Providing a Way For Employees To Manage Hypertension Will Pay Off For Employers In the Long Run

Byron Crowe

By Byron Crowe, MD, chief medical officer, Solera Health.

Chronic disease remains a leading cause of disability and death in America. With 40% of adults experiencing two or more chronic conditions, the clinical and financial burden of these conditions are widespread and accounts for reduced life expectancy and $4.1 trillion in annual health care costs.

Hypertension in particular is a widespread public health concern given its clear linkage with cardiovascular and kidney disease. The CDC estimates that nearly half of U.S. adults – 116 million people – have hypertension, contributing to hundreds of thousands of avoidable deaths from cardiovascular disease each year.

The cost of hypertension for employers and employees

Employers can expect to have large numbers of individuals with hypertension, with some portion experiencing major complications such as heart attacks and strokes every year. In addition to the human toll taken by uncontrolled blood pressure, hypertension-related employee absenteeism costs employers roughly $10.3 billion annually. Not only are employees with high blood pressure four times more likely to die from a stroke, but it puts them at significant risk for developing cardiovascular diseases, leading to $1,100 in lost productivity annually.

When an employee suffers from hypertension, the medical costs are up to $2,500 higher annually than those who do not. Additionally, about $29 billion is spent yearly on blood pressure prescriptions, including $3.4 billion in out-of-pocket spending. Managing conditions like hypertension can be costly and extremely difficult – especially in conjunction with intersectional diseases and symptoms.

But the time and money spent by each party do not have to be significant. By driving sustainable lifestyle modifications, ensuring medication adherence, and offering accessible and continuous care, digital solutions can help address gaps in hypertension care by meeting the diverse needs of both employers and employees.

Empowering all parties

Living with a chronic condition impacts a person’s daily life. Because about 75% of people who suffer from hypertension do not have their blood pressure under control, employers must provide their employees with means of accessing and managing their health.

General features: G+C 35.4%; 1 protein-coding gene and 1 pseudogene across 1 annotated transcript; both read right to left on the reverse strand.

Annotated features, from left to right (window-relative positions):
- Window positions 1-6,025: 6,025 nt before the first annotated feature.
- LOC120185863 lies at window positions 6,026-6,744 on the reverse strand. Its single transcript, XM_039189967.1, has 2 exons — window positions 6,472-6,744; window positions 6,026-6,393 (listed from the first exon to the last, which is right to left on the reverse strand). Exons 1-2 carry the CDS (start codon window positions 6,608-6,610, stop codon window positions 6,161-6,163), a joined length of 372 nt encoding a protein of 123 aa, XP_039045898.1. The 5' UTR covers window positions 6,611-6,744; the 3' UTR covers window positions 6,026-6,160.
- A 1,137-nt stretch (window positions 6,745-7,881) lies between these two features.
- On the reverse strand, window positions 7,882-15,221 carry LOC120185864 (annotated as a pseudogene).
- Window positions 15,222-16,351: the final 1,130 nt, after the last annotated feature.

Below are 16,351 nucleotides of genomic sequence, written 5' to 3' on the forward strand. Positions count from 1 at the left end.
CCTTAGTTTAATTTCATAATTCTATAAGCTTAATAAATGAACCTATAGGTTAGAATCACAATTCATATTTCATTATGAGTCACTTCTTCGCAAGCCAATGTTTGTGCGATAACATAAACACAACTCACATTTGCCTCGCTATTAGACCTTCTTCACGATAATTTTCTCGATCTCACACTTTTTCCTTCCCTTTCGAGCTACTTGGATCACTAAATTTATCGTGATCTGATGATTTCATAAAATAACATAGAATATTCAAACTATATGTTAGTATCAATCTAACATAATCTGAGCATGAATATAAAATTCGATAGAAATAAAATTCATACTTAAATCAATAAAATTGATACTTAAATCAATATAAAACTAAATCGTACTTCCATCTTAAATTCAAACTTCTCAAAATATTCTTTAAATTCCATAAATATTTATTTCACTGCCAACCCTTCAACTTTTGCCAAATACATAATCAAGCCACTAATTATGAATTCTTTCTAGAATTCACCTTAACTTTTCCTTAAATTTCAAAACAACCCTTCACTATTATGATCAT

Digital point solutions can help address major gaps in hypertension care by providing employees with:

Data can then be shared with a health care provider, allowing doctors to have a clear view of a person’s blood pressure history. Such evidence-based solutions allow payers and employers to offer personalized and convenient health care.  More and more employers and health plans are including digital health solutions as a key aspect of their benefits strategy, offering an ever-expanding suite of  programs and health management solutions that give staff and members more leeway in terms of the treatments they can choose from.

Hypertension management is an integral part of any ecosystem of health solutions, and the broader suite of digital programs can be efficiently managed using a platform and network approach. Organizations can partner with a high-performing digital health platform solution that both curates and manages networks of leading health programs. In doing so, they can efficiently deliver a broad set of top-notch, accessible care tailored to individual needs. Moreover, sophisticated platforms can create linkages between programs like hypertension and related conditions such as diabetes and obesity, allowing for easy access to and coordination between multiple programs. Employers and payers should opt for an approach that addresses whole-person health and bridges hypertension care with other intersectional chronic conditions.

The long term

When employers offer their employees digital solutions that provide an opportunity to manage their health proactively, everyone wins. Patients get individualized support through a combination of medical devices, intelligent technologies, and mobile applications that engage, inspire, and motivate them to make it a part of their daily journey towards healthy living. When patients can receive their care immediately and with early intervention, it can reduce the need for costly acute care in the future. Getting ahead of hypertension and creating a space where employees can create a sustainable, healthy lifestyle can generate enormous value to individuals and organizations. In turn, employers will have a healthier workforce capable of carrying the organization forward for the long term.

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